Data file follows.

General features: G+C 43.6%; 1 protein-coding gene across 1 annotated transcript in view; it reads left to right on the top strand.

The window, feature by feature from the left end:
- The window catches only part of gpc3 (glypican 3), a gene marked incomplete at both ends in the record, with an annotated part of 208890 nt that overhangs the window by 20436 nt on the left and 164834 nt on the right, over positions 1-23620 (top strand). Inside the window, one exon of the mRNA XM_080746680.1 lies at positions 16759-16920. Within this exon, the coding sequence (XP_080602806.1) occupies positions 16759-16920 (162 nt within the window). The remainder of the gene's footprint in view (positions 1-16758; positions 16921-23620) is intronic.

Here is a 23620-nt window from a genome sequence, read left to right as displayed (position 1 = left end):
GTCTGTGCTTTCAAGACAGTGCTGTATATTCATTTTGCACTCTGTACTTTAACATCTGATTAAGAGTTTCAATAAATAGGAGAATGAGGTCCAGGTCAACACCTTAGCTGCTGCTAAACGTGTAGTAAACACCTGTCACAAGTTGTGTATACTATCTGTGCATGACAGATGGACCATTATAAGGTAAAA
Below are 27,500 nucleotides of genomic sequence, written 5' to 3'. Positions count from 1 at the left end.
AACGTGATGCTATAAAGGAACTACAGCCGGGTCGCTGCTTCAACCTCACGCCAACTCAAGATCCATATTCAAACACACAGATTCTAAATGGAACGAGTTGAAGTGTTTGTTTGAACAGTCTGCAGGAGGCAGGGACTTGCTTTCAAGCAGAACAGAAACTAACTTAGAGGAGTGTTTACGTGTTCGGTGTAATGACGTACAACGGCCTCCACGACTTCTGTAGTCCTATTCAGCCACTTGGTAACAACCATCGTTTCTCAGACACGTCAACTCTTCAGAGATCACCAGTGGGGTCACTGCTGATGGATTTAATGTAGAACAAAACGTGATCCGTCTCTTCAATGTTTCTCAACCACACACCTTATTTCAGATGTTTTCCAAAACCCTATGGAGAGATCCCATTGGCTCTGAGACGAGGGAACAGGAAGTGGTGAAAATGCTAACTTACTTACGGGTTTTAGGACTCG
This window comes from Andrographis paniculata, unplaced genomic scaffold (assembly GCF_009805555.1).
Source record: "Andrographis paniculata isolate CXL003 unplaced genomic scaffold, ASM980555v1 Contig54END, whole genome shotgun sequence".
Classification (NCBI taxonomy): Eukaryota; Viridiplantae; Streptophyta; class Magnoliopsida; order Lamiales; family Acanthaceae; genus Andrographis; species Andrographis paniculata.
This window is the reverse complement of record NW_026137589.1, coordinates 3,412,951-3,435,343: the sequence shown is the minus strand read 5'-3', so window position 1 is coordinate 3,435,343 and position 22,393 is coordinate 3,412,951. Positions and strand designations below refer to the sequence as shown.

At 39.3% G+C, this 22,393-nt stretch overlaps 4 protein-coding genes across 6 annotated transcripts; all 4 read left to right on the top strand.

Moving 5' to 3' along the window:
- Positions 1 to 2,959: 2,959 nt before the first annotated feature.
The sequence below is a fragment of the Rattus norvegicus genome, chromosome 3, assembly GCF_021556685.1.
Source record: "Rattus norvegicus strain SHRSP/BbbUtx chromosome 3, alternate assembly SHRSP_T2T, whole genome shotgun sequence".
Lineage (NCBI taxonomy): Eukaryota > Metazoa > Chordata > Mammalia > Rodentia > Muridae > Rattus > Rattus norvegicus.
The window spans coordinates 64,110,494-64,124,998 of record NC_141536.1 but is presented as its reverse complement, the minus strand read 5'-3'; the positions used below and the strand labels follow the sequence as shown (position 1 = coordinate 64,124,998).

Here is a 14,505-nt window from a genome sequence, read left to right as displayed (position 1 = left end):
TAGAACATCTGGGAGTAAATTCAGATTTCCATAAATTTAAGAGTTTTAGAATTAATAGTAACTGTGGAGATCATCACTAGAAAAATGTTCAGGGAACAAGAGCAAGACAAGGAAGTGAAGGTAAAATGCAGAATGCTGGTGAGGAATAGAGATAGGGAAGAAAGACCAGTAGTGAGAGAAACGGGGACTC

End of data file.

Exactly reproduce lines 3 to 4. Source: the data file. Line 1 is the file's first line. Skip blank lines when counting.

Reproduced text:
- The window catches only part of gpc3 (glypican 3), a gene marked incomplete at both ends in the record, with an annotated part of 208890 nt that overhangs the window by 20436 nt on the left and 164834 nt on the right, over positions 1-23620 (top strand). Inside the window, one exon of the mRNA XM_080746680.1 lies at positions 16759-16920. Within this exon, the coding sequence (XP_080602806.1) occupies positions 16759-16920 (162 nt within the window). The remainder of the gene's footprint in view (positions 1-16758; positions 16921-23620) is intronic.

Here is a 23620-nt window from a genome sequence, read left to right as displayed (position 1 = left end):